At first I was wondering why the author recommended hand held devices specifically. However, after thinking about it, I realized that hand held devices are more convenient and portable. As a physical education teacher, who may not have a classroom with computers, hand held computers would be much easier for your students to use. My school does not have hand held devices (yet), but we do have a computer lab. I wonder if the P.E. teacher at my school has ever considered taking the students in the computer lab on a rainy day to take a virtual field trip to a sport location or watch a video about an athlete. Thanks for the idea. I will have to mention it to him.

    Lynne Dudas

  2. I thought that this was a very informative article. I like the idea of every student being able to have a hand held computer that will keep them engaged in the material. However, I wonder if it will become a distraction in class if students have access to all of this in their hand. For example, students in my college class have laptops out and they spend the entire three our session on facebook, computer games, etc. If college students are doing this, what will middle school students and high school students be doing? Another example I can give is my mom's class had a class set of laptops and they were setting up to use it and students were doing everything other than the work. Students were taking apart the laptops, others did not know what to do, and the rest were on facebook, etc. The wireless program was not good enough to allow all the students to access the website at the same time. So, it would have cost even more money to get a new wireless system. Although, this is just one example, an incident like this would turn me away from wanting to use hand held devices or computers.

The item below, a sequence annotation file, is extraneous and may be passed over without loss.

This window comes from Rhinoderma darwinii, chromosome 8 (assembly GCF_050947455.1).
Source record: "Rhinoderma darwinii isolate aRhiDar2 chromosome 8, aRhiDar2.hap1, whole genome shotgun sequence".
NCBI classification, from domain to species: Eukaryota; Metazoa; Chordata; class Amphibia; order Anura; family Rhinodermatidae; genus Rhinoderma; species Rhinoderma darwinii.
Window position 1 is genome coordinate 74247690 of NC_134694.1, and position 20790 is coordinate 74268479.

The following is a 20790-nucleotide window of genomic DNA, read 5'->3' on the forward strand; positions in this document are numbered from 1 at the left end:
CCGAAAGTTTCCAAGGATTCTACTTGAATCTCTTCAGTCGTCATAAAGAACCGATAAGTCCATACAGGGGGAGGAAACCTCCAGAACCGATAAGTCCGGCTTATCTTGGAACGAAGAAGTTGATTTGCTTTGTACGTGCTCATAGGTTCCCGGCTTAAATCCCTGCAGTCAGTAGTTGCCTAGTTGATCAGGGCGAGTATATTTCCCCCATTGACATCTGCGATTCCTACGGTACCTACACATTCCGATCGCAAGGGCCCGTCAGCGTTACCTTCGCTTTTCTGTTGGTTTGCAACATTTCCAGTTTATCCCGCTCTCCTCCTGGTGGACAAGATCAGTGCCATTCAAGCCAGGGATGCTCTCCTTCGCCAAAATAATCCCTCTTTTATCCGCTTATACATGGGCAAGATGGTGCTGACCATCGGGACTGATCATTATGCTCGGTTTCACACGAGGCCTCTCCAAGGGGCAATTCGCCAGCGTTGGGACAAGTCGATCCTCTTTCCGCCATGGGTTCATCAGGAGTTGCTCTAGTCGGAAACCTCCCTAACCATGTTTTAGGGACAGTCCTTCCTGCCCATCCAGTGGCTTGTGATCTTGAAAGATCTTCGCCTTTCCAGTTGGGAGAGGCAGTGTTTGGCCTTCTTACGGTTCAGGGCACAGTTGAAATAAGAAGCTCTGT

I do like your idea of applying virtual tours into a PE class. I was thinking if you did virtual tours with stadiums, maybe the school could do a partnership with the teams that play in that stadium and try and get some extra funding for the technology in the school. So, that is a really great idea. I liked Lynne's idea about being able to use a program like this on a rainy day when all other options are unavailable. Also, I agree with your last statement that technology like this will prepare students for the future and future occupations.

    - Michael Corle

  3. I think the idea of virtual fieldtrips is a great subsitute for those school that can't afford the real thing. It allows a child to still communicate while seeing. These students will be able to put aside the physical aspect of PE and really just learn and deepen their interest in sports or other physical activities they may like. I don't neccessarily feel this is the best way for a student to experience a sport becauseI think a sport is so much more than just seeing. I know for myself I have to do. I need to stimulate more than my eyes to really know what a sport is like. For example, I love to ride motocross. Its not the same to watch professional riders on the internet as it is to be at the race up close and personal. To hear and feel the rumble of all of the bikes rev up. Being able to smell the race gas. However, these types of field trips arent always affordable or safe. So in that sense I do agree that a virtual fieldtrip would be the next best thing.

  4. I like the discussion here. You guys really put some interesting thoughts on virtual field trips using hand-held technology. I just want to share an experience. I saw a lot of baseball games on TV, but I had not seen a live professional game until college. My first impression was: The baseball field was smaller than it appeared on the TV screen. The second thing I learned was that it's more fun to watch a game with tens of thousands of fans. I guess the video technology had mediated my experience in learning about the sport. In general, what aspects of human experience can be enhanced by such technology? What other aspects can be limited by technology?